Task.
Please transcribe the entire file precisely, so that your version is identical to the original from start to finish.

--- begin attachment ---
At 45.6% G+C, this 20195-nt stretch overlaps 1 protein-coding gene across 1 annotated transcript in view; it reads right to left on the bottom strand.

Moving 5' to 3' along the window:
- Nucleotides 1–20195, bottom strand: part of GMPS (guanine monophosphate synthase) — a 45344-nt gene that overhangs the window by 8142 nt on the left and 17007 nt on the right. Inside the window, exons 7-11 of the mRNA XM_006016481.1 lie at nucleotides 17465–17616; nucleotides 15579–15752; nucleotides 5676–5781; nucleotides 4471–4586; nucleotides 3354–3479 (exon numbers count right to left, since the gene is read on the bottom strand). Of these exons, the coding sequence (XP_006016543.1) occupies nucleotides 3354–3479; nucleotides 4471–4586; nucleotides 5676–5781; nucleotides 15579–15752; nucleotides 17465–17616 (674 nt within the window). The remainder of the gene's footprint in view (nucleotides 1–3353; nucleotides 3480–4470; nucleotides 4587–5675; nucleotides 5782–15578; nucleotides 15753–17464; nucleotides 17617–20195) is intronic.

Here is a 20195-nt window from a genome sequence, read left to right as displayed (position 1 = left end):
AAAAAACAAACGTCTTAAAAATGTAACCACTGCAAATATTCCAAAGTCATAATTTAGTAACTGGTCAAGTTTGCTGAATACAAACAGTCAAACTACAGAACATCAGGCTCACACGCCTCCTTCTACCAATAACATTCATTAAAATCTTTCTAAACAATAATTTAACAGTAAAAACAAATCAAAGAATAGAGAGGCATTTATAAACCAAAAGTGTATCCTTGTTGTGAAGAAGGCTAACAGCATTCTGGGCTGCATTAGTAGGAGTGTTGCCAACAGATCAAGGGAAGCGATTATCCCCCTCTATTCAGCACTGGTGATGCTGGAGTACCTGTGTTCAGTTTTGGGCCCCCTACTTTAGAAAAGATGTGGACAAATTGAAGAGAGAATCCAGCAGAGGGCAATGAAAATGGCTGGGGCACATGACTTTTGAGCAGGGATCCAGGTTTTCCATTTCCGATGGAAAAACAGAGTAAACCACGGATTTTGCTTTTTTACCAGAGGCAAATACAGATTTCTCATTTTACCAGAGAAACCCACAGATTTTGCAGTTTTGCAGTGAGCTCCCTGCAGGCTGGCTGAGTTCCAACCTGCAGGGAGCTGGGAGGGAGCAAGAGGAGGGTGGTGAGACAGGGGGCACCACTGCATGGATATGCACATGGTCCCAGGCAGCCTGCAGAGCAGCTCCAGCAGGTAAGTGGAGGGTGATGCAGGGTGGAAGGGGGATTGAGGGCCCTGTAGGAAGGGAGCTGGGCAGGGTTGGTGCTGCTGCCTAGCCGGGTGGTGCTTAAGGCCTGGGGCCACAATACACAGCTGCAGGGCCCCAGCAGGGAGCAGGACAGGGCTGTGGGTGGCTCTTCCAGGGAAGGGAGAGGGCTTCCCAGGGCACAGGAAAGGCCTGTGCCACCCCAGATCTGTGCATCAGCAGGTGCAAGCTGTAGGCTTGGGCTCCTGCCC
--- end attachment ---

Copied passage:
At 45.6% G+C, this 20195-nt stretch overlaps 1 protein-coding gene across 1 annotated transcript in view; it reads right to left on the bottom strand.

Moving 5' to 3' along the window:
- Nucleotides 1–20195, bottom strand: part of GMPS (guanine monophosphate synthase) — a 45344-nt gene that overhangs the window by 8142 nt on the left and 17007 nt on the right. Inside the window, exons 7-11 of the mRNA XM_006016481.1 lie at nucleotides 17465–17616; nucleotides 15579–15752; nucleotides 5676–5781; nucleotides 4471–4586; nucleotides 3354–3479 (exon numbers count right to left, since the gene is read on the bottom strand). Of these exons, the coding sequence (XP_006016543.1) occupies nucleotides 3354–3479; nucleotides 4471–4586; nucleotides 5676–5781; nucleotides 15579–15752; nucleotides 17465–17616 (674 nt within the window). The remainder of the gene's footprint in view (nucleotides 1–3353; nucleotides 3480–4470; nucleotides 4587–5675; nucleotides 5782–15578; nucleotides 15753–17464; nucleotides 17617–20195) is intronic.

Here is a 20195-nt window from a genome sequence, read left to right as displayed (position 1 = left end):
AAAAAACAAACGTCTTAAAAATGTAACCACTGCAAATATTCCAAAGTCATAATTTAGTAACTGGTCAAGTTTGCTGAATACAAACAGTCAAACTACAGAACATCAGGCTCACACGCCTCCTTCTACCAATAACATTCATTAAAATCTTTCTAAACAATAATTTAACAGTAAAAACAAATCAAAGAATAGAGAGGCATTTATAAACCAAAAGTGTATCCTTGTTGTGAAGAAGGCTAACAGCATTCTGGGCTGCATTAGTAGGAGTGTTGCCAACAGATCAAGGGAAGCGATTATCCCCCTCTATTCAGCACTGGTGATGCTGGAGTACCTGTGTTCAGTTTTGGGCCCCCTACTTTAGAAAAGATGTGGACAAATTGAAGAGAGAATCCAGCAGAGGGCAATGAAAATGGCTGGGGCACATGACTTTTGAGCAGGGATCCAGGTTTTCCATTTCCGATGGAAAAACAGAGTAAACCACGGATTTTGCTTTTTTACCAGAGGCAAATACAGATTTCTCATTTTACCAGAGAAACCCACAGATTTTGCAGTTTTGCAGTGAGCTCCCTGCAGGCTGGCTGAGTTCCAACCTGCAGGGAGCTGGGAGGGAGCAAGAGGAGGGTGGTGAGACAGGGGGCACCACTGCATGGATATGCACATGGTCCCAGGCAGCCTGCAGAGCAGCTCCAGCAGGTAAGTGGAGGGTGATGCAGGGTGGAAGGGGGATTGAGGGCCCTGTAGGAAGGGAGCTGGGCAGGGTTGGTGCTGCTGCCTAGCCGGGTGGTGCTTAAGGCCTGGGGCCACAATACACAGCTGCAGGGCCCCAGCAGGGAGCAGGACAGGGCTGTGGGTGGCTCTTCCAGGGAAGGGAGAGGGCTTCCCAGGGCACAGGAAAGGCCTGTGCCACCCCAGATCTGTGCATCAGCAGGTGCAAGCTGTAGGCTTGGGCTCCTGCCC